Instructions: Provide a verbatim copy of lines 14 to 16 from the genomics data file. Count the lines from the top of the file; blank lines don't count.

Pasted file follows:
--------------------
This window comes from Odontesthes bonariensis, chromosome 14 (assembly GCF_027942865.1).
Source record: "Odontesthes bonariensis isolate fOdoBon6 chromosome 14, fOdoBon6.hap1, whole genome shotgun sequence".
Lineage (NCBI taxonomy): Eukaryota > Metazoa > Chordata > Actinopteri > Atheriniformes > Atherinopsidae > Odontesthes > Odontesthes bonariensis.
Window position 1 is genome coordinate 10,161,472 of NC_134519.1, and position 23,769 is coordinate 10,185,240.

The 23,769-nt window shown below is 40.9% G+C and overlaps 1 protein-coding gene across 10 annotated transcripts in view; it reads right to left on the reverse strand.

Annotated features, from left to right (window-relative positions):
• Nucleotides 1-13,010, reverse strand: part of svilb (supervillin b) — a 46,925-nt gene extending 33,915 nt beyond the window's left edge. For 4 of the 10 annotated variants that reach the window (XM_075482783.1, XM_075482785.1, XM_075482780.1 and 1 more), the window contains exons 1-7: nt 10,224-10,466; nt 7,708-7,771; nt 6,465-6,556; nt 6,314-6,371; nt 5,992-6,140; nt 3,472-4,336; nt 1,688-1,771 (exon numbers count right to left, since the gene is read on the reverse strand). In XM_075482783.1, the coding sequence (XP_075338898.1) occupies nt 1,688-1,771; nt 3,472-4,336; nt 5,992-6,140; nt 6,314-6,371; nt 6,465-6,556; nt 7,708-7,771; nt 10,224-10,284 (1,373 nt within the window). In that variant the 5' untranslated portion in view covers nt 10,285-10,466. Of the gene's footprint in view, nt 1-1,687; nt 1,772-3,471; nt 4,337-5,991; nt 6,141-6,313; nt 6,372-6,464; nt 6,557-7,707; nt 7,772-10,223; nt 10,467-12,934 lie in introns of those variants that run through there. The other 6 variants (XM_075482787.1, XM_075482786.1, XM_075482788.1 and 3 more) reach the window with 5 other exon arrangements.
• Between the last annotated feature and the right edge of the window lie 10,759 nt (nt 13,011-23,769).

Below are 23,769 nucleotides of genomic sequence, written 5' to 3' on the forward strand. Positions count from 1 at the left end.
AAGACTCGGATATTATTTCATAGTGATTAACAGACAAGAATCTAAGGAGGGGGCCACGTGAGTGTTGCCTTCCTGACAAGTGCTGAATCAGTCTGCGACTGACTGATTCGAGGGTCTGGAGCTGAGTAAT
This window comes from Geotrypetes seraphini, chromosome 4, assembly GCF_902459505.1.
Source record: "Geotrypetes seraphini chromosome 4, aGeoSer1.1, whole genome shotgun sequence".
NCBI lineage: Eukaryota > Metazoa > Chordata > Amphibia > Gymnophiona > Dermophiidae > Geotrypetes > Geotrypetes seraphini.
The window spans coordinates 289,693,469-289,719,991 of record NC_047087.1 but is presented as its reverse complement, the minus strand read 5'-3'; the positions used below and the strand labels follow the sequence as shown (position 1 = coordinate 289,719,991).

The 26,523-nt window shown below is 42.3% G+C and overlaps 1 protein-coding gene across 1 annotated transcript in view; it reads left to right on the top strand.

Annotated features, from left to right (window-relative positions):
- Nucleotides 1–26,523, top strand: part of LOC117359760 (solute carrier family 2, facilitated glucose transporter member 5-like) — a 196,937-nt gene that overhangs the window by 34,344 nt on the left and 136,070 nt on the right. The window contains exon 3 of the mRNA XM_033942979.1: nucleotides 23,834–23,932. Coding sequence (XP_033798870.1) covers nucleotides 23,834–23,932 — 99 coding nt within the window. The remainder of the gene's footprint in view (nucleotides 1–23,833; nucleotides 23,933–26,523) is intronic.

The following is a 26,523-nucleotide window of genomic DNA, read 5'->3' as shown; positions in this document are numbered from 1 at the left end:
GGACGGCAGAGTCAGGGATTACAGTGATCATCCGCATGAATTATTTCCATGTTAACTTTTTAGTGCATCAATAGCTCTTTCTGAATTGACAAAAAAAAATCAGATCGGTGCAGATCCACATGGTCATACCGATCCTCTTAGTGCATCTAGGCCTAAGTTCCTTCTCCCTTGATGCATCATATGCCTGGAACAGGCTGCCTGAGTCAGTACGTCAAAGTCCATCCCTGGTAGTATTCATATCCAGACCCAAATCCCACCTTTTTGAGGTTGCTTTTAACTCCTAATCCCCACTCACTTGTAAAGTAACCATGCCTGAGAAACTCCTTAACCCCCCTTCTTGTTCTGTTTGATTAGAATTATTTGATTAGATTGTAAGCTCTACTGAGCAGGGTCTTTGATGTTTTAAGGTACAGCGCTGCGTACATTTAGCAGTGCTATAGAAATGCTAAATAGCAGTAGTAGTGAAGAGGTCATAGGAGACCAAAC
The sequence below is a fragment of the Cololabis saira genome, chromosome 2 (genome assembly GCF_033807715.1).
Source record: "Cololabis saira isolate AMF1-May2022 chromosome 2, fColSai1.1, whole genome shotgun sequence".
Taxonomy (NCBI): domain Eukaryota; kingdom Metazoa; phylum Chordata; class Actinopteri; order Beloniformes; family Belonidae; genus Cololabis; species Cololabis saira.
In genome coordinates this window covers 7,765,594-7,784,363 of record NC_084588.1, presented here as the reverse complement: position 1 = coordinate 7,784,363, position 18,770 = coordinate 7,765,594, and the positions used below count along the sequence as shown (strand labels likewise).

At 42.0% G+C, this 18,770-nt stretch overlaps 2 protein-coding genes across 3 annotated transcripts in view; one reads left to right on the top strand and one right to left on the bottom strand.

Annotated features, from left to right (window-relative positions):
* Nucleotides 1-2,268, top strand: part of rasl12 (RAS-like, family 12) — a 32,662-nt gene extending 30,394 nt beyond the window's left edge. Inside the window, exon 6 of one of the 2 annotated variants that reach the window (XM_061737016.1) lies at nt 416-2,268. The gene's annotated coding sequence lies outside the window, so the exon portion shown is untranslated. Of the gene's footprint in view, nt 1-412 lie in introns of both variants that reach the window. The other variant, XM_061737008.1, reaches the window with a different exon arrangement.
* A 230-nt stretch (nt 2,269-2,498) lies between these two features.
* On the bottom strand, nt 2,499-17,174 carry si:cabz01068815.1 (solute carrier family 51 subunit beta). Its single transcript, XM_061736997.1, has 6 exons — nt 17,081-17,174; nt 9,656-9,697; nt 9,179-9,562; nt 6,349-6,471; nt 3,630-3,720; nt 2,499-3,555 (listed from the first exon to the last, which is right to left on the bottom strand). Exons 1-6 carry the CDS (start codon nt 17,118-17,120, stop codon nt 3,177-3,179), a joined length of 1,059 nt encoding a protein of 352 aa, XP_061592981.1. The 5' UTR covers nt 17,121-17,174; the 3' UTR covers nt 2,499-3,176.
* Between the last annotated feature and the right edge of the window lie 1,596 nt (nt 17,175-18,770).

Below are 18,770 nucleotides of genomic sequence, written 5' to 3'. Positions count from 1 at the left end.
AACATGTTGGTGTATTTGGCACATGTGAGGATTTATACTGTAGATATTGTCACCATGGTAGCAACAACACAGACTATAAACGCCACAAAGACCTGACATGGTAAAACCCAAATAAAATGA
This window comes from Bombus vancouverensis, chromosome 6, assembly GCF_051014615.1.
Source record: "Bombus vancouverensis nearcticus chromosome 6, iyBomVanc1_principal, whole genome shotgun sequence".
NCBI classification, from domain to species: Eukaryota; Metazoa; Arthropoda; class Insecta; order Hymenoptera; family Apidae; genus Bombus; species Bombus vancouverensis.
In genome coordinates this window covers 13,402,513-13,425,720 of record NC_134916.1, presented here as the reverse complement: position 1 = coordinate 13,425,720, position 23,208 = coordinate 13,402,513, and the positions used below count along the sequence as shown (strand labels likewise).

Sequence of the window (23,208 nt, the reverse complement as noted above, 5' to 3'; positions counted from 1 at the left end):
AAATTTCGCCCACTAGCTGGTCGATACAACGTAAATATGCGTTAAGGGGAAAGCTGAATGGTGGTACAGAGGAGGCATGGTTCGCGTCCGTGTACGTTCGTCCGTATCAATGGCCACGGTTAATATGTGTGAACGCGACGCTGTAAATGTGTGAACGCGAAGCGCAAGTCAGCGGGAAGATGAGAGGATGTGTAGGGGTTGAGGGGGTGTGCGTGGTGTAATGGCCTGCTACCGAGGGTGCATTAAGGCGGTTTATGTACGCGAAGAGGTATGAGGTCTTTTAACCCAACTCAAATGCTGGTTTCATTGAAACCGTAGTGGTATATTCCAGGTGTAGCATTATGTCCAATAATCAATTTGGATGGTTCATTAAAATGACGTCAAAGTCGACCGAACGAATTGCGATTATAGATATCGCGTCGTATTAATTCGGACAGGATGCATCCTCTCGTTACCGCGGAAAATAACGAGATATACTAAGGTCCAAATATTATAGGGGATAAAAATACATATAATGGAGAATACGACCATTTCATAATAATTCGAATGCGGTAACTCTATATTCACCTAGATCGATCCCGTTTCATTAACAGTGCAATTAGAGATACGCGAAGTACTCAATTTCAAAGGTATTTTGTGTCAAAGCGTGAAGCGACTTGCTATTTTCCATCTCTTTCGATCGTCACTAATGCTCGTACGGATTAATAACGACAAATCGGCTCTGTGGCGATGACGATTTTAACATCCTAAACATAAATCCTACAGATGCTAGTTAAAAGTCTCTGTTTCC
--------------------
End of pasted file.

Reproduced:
The window spans coordinates 289,693,469-289,719,991 of record NC_047087.1 but is presented as its reverse complement, the minus strand read 5'-3'; the positions used below and the strand labels follow the sequence as shown (position 1 = coordinate 289,719,991).

The 26,523-nt window shown below is 42.3% G+C and overlaps 1 protein-coding gene across 1 annotated transcript in view; it reads left to right on the top strand.

Annotated features, from left to right (window-relative positions):